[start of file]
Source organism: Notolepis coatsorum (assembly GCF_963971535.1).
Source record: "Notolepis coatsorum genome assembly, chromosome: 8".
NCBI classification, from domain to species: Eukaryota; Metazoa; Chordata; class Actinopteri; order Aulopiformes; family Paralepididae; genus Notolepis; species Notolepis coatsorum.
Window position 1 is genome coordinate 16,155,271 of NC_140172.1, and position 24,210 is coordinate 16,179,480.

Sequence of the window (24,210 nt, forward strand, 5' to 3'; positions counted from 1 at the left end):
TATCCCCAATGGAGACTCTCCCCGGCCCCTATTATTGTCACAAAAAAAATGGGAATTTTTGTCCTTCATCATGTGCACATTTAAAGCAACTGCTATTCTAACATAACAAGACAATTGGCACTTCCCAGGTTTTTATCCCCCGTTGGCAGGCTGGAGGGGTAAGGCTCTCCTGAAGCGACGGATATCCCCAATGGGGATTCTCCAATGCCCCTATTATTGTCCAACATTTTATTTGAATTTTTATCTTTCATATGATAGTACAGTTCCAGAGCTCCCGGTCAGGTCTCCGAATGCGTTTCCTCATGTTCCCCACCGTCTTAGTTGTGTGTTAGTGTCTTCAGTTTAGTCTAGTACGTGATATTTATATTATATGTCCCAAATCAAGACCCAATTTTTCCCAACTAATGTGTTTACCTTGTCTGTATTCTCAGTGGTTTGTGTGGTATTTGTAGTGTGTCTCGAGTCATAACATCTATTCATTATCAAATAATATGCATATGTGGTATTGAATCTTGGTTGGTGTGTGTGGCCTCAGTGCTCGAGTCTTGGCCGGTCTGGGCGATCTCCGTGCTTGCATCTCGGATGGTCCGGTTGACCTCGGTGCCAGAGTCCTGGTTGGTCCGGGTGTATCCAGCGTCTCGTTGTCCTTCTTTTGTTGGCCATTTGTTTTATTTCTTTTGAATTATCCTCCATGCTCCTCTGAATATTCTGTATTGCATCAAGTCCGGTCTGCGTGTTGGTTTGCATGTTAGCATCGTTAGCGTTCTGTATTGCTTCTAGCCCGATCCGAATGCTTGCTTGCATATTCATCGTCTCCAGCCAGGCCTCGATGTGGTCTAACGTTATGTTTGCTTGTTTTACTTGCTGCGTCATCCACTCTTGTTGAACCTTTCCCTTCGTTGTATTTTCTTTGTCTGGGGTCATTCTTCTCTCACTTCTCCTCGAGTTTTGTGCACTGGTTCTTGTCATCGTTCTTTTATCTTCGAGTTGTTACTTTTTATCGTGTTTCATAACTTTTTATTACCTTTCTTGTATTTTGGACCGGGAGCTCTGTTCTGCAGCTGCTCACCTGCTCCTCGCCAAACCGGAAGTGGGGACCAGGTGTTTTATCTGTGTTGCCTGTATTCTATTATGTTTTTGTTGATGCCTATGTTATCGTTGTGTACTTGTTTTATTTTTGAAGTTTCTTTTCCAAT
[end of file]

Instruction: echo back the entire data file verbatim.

Source organism: Notolepis coatsorum (assembly GCF_963971535.1).
Source record: "Notolepis coatsorum genome assembly, chromosome: 8".
NCBI classification, from domain to species: Eukaryota; Metazoa; Chordata; class Actinopteri; order Aulopiformes; family Paralepididae; genus Notolepis; species Notolepis coatsorum.
Window position 1 is genome coordinate 16,155,271 of NC_140172.1, and position 24,210 is coordinate 16,179,480.

Sequence of the window (24,210 nt, forward strand, 5' to 3'; positions counted from 1 at the left end):
TATCCCCAATGGAGACTCTCCCCGGCCCCTATTATTGTCACAAAAAAAATGGGAATTTTTGTCCTTCATCATGTGCACATTTAAAGCAACTGCTATTCTAACATAACAAGACAATTGGCACTTCCCAGGTTTTTATCCCCCGTTGGCAGGCTGGAGGGGTAAGGCTCTCCTGAAGCGACGGATATCCCCAATGGGGATTCTCCAATGCCCCTATTATTGTCCAACATTTTATTTGAATTTTTATCTTTCATATGATAGTACAGTTCCAGAGCTCCCGGTCAGGTCTCCGAATGCGTTTCCTCATGTTCCCCACCGTCTTAGTTGTGTGTTAGTGTCTTCAGTTTAGTCTAGTACGTGATATTTATATTATATGTCCCAAATCAAGACCCAATTTTTCCCAACTAATGTGTTTACCTTGTCTGTATTCTCAGTGGTTTGTGTGGTATTTGTAGTGTGTCTCGAGTCATAACATCTATTCATTATCAAATAATATGCATATGTGGTATTGAATCTTGGTTGGTGTGTGTGGCCTCAGTGCTCGAGTCTTGGCCGGTCTGGGCGATCTCCGTGCTTGCATCTCGGATGGTCCGGTTGACCTCGGTGCCAGAGTCCTGGTTGGTCCGGGTGTATCCAGCGTCTCGTTGTCCTTCTTTTGTTGGCCATTTGTTTTATTTCTTTTGAATTATCCTCCATGCTCCTCTGAATATTCTGTATTGCATCAAGTCCGGTCTGCGTGTTGGTTTGCATGTTAGCATCGTTAGCGTTCTGTATTGCTTCTAGCCCGATCCGAATGCTTGCTTGCATATTCATCGTCTCCAGCCAGGCCTCGATGTGGTCTAACGTTATGTTTGCTTGTTTTACTTGCTGCGTCATCCACTCTTGTTGAACCTTTCCCTTCGTTGTATTTTCTTTGTCTGGGGTCATTCTTCTCTCACTTCTCCTCGAGTTTTGTGCACTGGTTCTTGTCATCGTTCTTTTATCTTCGAGTTGTTACTTTTTATCGTGTTTCATAACTTTTTATTACCTTTCTTGTATTTTGGACCGGGAGCTCTGTTCTGCAGCTGCTCACCTGCTCCTCGCCAAACCGGAAGTGGGGACCAGGTGTTTTATCTGTGTTGCCTGTATTCTATTATGTTTTTGTTGATGCCTATGTTATCGTTGTGTACTTGTTTTATTTTTGAAGTTTCTTTTCCAAT